When Robin Langois, 58, was prescribed the weight-loss drug Wegovy last year, she couldn’t afford the hefty price tag because her insurance wouldn’t cover it.
But she later found out on TikTok that people could get their hands on the drug’s active ingredient, semaglutide, from compounding pharmacies for a fraction of the price.
Langois, of Tucson, Arizona, said she was hesitant at first due to safety concerns, but eventually found a telehealth provider to write her a prescription.
“I’m not 100% sure it’s what I’m getting,” Langois said. However, she noted that she has experienced feelings of fullness and weight loss, as well as nausea, a common side effect of the drug. “It works as it should,” she said.
Either because of cost or ongoing shortages, people are looking for alternatives to the branded drugs Ozempic and Wegovy, both of which contain the active substance semaglutide.
Some people, like Langois, turn to compounding pharmacies for the hard-to-get weight loss drugs.
Novo Nordisk, the sole manufacturer of Ozempic and Wegovy and the patent holder of semaglutide, said in a statement that it doesn’t supply the ingredient to these pharmacies, leading some experts to question where pharmacies get the drug — and whether it’s semaglutide at all.
“That’s the million-dollar question,” said Dr. Fatima Cody, a physician specializing in obesity at Massachusetts General Hospital in Boston and advisor to Novo Nordisk.
What are compounding pharmacies?
Compound pharmacies mix and alter drug ingredients to create medications tailored to specific patient needs, according to the Food and Drug Administration.
Compound medicines are usually made using the active ingredients in medicines. In the case of Ozempic and Wegovy, that is semaglutide.
But compounded drugs — although they contain FDA-approved ingredients — aren’t themselves FDA-approved, meaning they aren’t regulated, monitored or tested by the agency, said Benjamin Jolley, a pharmacist and owner of Jolley’s Compounding Pharmacy in Salt. Lake City.
Hospitals will sometimes use a compounded drug if a commercially available option isn’t ideal, according to the FDA. They may reduce the dose of painkillers to prevent certain side effects, for example, or remove preservatives or dyes that could cause an allergic reaction.
The FDA will also grant waivers that will allow compounding pharmacists to make certain drugs if there is a shortage, said Jeremy Kahn, a spokesman for the agency.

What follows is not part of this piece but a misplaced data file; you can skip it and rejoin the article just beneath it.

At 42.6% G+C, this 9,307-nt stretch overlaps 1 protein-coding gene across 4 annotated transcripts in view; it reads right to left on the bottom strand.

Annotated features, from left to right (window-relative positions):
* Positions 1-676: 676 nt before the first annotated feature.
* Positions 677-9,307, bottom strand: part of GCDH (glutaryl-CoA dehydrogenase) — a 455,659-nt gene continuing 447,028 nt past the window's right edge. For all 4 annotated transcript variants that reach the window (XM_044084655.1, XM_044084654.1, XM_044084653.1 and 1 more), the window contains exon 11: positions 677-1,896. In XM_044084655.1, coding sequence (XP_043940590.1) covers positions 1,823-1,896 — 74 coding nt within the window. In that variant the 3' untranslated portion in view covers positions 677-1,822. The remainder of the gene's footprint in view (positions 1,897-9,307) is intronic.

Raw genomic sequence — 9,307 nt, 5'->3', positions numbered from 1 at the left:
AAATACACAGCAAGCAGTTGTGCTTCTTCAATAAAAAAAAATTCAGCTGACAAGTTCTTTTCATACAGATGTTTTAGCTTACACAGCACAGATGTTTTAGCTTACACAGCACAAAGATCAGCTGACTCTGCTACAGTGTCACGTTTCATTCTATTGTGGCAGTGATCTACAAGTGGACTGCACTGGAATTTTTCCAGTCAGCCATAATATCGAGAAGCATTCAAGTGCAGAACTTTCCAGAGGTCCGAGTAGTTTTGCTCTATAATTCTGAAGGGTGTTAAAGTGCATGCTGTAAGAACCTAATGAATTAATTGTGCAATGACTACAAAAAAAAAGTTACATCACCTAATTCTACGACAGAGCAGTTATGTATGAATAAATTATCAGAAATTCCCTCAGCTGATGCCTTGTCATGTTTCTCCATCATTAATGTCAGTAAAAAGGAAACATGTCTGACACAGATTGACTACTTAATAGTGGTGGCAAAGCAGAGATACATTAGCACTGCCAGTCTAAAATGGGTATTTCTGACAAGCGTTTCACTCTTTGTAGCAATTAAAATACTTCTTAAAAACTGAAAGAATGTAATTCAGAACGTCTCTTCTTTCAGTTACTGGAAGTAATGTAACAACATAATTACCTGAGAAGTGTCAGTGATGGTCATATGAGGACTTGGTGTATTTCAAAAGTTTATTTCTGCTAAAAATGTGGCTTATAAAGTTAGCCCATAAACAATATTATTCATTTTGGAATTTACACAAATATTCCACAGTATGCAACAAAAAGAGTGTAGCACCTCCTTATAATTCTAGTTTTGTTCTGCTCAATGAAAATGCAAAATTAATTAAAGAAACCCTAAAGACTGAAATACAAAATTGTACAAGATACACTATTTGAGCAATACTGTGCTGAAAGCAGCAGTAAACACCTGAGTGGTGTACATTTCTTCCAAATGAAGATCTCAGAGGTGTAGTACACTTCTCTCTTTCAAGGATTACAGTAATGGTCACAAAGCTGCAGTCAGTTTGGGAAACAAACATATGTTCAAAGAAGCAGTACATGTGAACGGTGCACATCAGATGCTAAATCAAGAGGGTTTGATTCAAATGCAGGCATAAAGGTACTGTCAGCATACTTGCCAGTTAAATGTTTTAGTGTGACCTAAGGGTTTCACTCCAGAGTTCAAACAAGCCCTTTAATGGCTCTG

Do compounding pharmacies offer real semaglutide? Is it safe?
Dr. Chris McGowan, who runs a weight-loss clinic in Cary, North Carolina, has noticed that compound versions of Wegovy and Ozempic are growing in popularity.
“What I hear from patients is, ‘Oh, hey, I heard about this semaglutide compound. Can I try that?’” he said.
Mary Morgan Mills, 32, of Raleigh, North Carolina, came to McGowan after taking what she said was a compound version of semaglutide for about a year.
The weekly injection, which she received at a wellness center, made her feel nauseous and she only lost about 15 pounds while taking it.
“I felt cheated,” she said, adding that she still had “bottles of it in my fridge.”
“I’ve always wanted to get it tested to see what it really is, but I don’t know the process,” said Mills.
Latest news on weight loss drugs
McGowan said that in many cases compounding pharmacies are not completely transparent about how they buy the drug.
Jolley, who doesn’t offer semaglutide, said it’s possible compounding pharmacists could give people semaglutide sodium, a cheaper and modified version of the compound that’s only for research. However, semaglutide sodium is not approved by the FDA, he said, which would make the sale of the product illegal.
Compounding pharmacists could also buy high doses of semaglutide from wholesalers and then separate it into smaller doses or mix it with other drug ingredients, he said.
Matt Buderer, a pharmacist and owner of the Buderer Drug Company Compounding Pharmacy in Ohio, said this would essentially dilute the medication, which he says doesn’t make sense, as it would make the drug less effective.
Ultimately, if what compounding pharmacies offer as semaglutide isn’t really the drug, it’s a safety concern because the ingredients they use may not be thoroughly evaluated by the FDA, McGowan said.
“What I tell patients is to be very careful when considering any form of compound semaglutide or compound tirzepatide, which is another drug that we’re currently seeing being offered in a compound form,” he said. (Tirzepatide is a diabetes medication created by Eli Lilly that also has weight loss effects.)
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